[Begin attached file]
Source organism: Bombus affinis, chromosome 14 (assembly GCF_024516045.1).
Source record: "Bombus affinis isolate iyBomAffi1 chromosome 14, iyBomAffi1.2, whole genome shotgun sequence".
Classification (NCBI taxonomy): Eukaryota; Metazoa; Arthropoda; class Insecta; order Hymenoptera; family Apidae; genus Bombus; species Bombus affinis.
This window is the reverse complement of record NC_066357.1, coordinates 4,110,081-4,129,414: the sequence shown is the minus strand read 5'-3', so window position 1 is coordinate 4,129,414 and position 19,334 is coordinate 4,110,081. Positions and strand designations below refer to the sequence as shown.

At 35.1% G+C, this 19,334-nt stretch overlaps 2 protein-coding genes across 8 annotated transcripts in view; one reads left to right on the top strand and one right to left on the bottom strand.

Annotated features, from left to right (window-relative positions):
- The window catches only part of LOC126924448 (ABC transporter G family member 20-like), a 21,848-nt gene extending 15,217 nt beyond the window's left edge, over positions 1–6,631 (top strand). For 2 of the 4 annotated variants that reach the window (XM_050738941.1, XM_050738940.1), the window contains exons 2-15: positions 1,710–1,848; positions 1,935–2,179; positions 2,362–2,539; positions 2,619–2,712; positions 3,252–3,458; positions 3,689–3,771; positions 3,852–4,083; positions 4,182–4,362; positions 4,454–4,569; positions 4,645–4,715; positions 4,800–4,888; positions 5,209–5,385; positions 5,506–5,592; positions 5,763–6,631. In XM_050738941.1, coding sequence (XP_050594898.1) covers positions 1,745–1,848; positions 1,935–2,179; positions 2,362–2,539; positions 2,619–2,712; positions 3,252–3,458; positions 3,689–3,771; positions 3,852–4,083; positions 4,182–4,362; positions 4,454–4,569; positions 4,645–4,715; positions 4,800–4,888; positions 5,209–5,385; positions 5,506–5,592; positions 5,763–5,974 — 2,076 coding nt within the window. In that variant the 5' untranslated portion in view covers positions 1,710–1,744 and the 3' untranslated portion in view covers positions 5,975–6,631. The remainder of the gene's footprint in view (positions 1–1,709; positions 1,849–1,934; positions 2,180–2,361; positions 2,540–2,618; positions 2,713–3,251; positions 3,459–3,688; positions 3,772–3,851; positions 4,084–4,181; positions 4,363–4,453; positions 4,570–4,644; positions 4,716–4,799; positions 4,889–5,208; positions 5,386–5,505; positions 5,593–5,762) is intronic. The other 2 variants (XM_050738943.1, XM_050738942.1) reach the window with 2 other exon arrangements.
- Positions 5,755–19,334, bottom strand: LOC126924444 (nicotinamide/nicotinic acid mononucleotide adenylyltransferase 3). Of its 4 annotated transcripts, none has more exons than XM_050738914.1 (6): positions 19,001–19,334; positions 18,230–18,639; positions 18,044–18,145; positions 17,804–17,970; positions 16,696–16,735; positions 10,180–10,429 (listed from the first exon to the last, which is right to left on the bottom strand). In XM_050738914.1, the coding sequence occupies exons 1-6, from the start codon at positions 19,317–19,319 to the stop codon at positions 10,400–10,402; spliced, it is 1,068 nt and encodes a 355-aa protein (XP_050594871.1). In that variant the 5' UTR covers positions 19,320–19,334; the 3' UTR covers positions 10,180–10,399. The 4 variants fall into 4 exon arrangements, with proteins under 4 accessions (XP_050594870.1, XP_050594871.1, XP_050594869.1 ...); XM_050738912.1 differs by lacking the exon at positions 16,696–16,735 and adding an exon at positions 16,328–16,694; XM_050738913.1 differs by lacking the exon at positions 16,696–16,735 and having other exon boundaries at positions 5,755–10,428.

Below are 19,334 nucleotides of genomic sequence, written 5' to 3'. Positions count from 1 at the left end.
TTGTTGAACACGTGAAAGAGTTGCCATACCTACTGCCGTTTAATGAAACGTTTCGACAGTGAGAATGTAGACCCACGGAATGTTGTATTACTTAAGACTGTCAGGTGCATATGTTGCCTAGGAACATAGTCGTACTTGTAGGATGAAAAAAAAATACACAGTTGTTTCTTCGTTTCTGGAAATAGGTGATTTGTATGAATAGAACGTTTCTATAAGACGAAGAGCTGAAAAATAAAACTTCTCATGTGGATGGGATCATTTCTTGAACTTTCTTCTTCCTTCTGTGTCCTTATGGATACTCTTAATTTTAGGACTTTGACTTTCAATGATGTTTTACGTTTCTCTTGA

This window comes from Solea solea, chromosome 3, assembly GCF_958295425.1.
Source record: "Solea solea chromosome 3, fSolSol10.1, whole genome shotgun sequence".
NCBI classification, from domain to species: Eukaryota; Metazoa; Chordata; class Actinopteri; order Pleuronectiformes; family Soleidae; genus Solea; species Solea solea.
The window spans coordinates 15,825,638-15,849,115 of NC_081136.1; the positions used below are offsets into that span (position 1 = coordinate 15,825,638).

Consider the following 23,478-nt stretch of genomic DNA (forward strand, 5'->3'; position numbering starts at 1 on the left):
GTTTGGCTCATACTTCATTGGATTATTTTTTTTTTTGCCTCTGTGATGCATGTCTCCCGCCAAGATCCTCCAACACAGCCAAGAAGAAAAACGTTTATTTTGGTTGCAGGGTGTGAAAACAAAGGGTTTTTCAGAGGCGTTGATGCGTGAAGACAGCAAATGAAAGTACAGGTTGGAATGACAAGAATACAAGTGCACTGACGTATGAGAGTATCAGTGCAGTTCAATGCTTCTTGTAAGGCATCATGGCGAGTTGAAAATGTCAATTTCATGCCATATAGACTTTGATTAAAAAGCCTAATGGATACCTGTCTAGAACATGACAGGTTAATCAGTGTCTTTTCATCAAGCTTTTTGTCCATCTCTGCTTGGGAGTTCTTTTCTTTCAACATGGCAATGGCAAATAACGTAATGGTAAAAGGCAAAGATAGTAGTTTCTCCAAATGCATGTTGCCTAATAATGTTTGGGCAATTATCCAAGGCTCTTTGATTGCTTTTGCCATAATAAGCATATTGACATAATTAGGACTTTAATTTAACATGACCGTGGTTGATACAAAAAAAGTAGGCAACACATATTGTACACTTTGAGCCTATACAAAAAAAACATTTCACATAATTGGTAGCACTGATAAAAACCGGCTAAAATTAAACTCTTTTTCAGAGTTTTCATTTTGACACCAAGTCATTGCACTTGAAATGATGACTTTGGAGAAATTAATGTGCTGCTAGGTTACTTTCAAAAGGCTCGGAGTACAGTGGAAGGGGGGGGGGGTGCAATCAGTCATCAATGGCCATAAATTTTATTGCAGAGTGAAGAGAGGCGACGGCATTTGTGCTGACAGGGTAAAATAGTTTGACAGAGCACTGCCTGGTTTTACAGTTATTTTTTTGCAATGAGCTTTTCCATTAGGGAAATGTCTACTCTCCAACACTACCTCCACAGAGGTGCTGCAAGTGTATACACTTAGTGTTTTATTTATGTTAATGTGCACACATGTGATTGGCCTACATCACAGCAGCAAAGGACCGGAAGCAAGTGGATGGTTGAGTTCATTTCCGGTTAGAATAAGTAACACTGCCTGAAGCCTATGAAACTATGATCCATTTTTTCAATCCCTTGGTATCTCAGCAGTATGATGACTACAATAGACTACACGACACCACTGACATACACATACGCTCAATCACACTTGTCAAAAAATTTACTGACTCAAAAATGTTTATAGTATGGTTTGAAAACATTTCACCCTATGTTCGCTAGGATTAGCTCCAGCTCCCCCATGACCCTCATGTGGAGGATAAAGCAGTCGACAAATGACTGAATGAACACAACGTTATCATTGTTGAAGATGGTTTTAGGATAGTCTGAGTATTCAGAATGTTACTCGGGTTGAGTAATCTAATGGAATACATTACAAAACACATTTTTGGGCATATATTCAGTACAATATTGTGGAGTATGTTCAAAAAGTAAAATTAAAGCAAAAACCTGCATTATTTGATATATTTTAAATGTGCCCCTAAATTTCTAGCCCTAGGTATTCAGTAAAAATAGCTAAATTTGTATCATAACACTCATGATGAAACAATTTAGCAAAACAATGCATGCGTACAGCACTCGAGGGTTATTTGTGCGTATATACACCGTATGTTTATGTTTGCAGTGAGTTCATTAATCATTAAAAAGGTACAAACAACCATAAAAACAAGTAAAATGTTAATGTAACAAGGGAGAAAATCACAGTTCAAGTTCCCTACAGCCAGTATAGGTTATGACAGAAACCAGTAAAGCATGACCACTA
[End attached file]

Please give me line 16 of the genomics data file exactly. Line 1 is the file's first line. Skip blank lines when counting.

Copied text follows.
GTTTGGCTCATACTTCATTGGATTATTTTTTTTTTTGCCTCTGTGATGCATGTCTCCCGCCAAGATCCTCCAACACAGCCAAGAAGAAAAACGTTTATTTTGGTTGCAGGGTGTGAAAACAAAGGGTTTTTCAGAGGCGTTGATGCGTGAAGACAGCAAATGAAAGTACAGGTTGGAATGACAAGAATACAAGTGCACTGACGTATGAGAGTATCAGTGCAGTTCAATGCTTCTTGTAAGGCATCATGGCGAGTTGAAAATGTCAATTTCATGCCATATAGACTTTGATTAAAAAGCCTAATGGATACCTGTCTAGAACATGACAGGTTAATCAGTGTCTTTTCATCAAGCTTTTTGTCCATCTCTGCTTGGGAGTTCTTTTCTTTCAACATGGCAATGGCAAATAACGTAATGGTAAAAGGCAAAGATAGTAGTTTCTCCAAATGCATGTTGCCTAATAATGTTTGGGCAATTATCCAAGGCTCTTTGATTGCTTTTGCCATAATAAGCATATTGACATAATTAGGACTTTAATTTAACATGACCGTGGTTGATACAAAAAAAGTAGGCAACACATATTGTACACTTTGAGCCTATACAAAAAAAACATTTCACATAATTGGTAGCACTGATAAAAACCGGCTAAAATTAAACTCTTTTTCAGAGTTTTCATTTTGACACCAAGTCATTGCACTTGAAATGATGACTTTGGAGAAATTAATGTGCTGCTAGGTTACTTTCAAAAGGCTCGGAGTACAGTGGAAGGGGGGGGGGGTGCAATCAGTCATCAATGGCCATAAATTTTATTGCAGAGTGAAGAGAGGCGACGGCATTTGTGCTGACAGGGTAAAATAGTTTGACAGAGCACTGCCTGGTTTTACAGTTATTTTTTTGCAATGAGCTTTTCCATTAGGGAAATGTCTACTCTCCAACACTACCTCCACAGAGGTGCTGCAAGTGTATACACTTAGTGTTTTATTTATGTTAATGTGCACACATGTGATTGGCCTACATCACAGCAGCAAAGGACCGGAAGCAAGTGGATGGTTGAGTTCATTTCCGGTTAGAATAAGTAACACTGCCTGAAGCCTATGAAACTATGATCCATTTTTTCAATCCCTTGGTATCTCAGCAGTATGATGACTACAATAGACTACACGACACCACTGACATACACATACGCTCAATCACACTTGTCAAAAAATTTACTGACTCAAAAATGTTTATAGTATGGTTTGAAAACATTTCACCCTATGTTCGCTAGGATTAGCTCCAGCTCCCCCATGACCCTCATGTGGAGGATAAAGCAGTCGACAAATGACTGAATGAACACAACGTTATCATTGTTGAAGATGGTTTTAGGATAGTCTGAGTATTCAGAATGTTACTCGGGTTGAGTAATCTAATGGAATACATTACAAAACACATTTTTGGGCATATATTCAGTACAATATTGTGGAGTATGTTCAAAAAGTAAAATTAAAGCAAAAACCTGCATTATTTGATATATTTTAAATGTGCCCCTAAATTTCTAGCCCTAGGTATTCAGTAAAAATAGCTAAATTTGTATCATAACACTCATGATGAAACAATTTAGCAAAACAATGCATGCGTACAGCACTCGAGGGTTATTTGTGCGTATATACACCGTATGTTTATGTTTGCAGTGAGTTCATTAATCATTAAAAAGGTACAAACAACCATAAAAACAAGTAAAATGTTAATGTAACAAGGGAGAAAATCACAGTTCAAGTTCCCTACAGCCAGTATAGGTTATGACAGAAACCAGTAAAGCATGACCACTA